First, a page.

An earlier AP investigation found serious abuses in a program that allows foreign college students to live and work in the United States for up to four months. The problems in that cultural exchange, the J-1 Summer Work Travel program, included organized criminal groups arranging for participants to work in strip clubs. Others received little money for working long hours at menial jobs or were crammed into overcrowded apartments and charged exorbitant rent.

Secretary of State Hillary Rodham Clinton ordered a full review of that program last year and changes are being made.

Another measure would have prohibited single adults without a school-aged child living in the home from hosting exchange students.

Currently, sponsors are supposed to make sure host families undergo a background check — a rule that took effect in 2005. That doesn’t always happen. Some of the state and local background checks don’t tap into the national crime database and sometimes someone with a criminal background can escape detection, according to State Department records.

Exchange students also have ended up living with convicted criminals because program coordinators lie about housing arrangements. In one such case, Edna Burgette of Scranton, Pa., was sentenced to three months in jail on state charges in Pennsylvania and probation on federal charges in 2010 after working as an international coordinator for a program sponsor.

Federal court records said she lied about housing arrangements for five students and was paid a $400 fee and a $20-a-month stipend for each one. One of those students was sent to live in a house with a convicted drug felon and at least two others were sent to live with people who had no means to support them because they were on public assistance themselves, according to records in U.S. District Court in Scranton.

In Columbia, S.C., the AP found a case in which three exchange students — all teenage girls — were placed by the sponsor in roach-infested mobile homes.

Two of the girls were placed in the same South Carolina home with little food and with a single mother who forced them to babysit, according to Gina Barton, of West Columbia, S.C., who later allowed one of the girls to move in with her. Barton said they were denied bathing facilities at times and were permitted only rare phone calls to family in Poland, and then were instructed to say nothing about the living conditions.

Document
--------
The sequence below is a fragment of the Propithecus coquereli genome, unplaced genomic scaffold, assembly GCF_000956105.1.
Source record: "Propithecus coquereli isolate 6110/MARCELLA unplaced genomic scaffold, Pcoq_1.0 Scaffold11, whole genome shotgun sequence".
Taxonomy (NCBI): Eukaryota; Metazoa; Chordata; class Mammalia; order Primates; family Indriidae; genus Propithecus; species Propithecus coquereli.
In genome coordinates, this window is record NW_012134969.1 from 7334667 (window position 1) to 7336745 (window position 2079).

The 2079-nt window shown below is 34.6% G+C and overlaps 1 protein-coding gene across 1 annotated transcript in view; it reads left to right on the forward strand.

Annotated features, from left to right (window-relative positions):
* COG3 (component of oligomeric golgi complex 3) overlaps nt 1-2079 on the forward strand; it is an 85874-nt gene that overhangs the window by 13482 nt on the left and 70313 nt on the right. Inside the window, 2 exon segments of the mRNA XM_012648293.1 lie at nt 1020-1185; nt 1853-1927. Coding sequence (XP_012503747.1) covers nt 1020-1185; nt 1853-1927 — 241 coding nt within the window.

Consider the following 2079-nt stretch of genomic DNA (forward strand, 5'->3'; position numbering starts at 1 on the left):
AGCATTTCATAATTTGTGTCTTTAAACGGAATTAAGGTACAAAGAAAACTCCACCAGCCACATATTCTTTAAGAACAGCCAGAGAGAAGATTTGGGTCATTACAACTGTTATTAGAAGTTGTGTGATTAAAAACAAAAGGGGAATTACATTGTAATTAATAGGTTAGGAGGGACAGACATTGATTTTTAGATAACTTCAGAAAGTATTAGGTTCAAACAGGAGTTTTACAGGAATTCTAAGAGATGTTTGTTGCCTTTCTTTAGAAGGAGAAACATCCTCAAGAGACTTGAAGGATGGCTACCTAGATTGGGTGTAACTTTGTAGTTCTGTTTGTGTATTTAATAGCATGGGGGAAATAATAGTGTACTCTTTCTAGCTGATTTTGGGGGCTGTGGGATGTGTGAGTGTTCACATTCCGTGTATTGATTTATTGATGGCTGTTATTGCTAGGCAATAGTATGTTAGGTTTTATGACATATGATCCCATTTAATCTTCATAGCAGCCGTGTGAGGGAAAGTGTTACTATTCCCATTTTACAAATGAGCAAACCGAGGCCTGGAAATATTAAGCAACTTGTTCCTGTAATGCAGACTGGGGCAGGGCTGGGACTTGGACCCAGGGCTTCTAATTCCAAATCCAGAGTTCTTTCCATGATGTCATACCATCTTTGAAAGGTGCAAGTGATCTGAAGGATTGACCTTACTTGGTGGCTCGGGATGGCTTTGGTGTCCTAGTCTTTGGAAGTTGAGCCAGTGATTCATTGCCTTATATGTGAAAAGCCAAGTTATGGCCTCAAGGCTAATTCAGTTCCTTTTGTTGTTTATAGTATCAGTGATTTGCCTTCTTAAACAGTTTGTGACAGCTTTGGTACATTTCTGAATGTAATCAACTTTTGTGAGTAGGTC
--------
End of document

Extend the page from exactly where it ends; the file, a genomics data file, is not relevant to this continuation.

One of the students took pictures of the house and sent them to her parents in Poland, who complained to the company that arranged the trip. It took weeks before that girl was removed by the sponsor and placed in another home, but the company left the other girl behind. Barton heard about the second girl’s case and arranged for the student to move in with her.

No charges were ever filed in the case.

Barton said the student told her about a third girl who came over with her and was living in a mobile home where the host family was openly using drugs and threatening her. She was removed from “dangerous living conditions” — but only after she repeatedly complained to the company and the State Department, Barton said.

“We were shocked,” she said.

The company that sponsored the trip has gone out of business, but has since resurfaced under another name, Barton said.

The State Department needs to conduct extensive background checks of not only host families, but of sponsors, she said.

“If they don’t, they are constantly going to place the kids in harm’s way,” she said.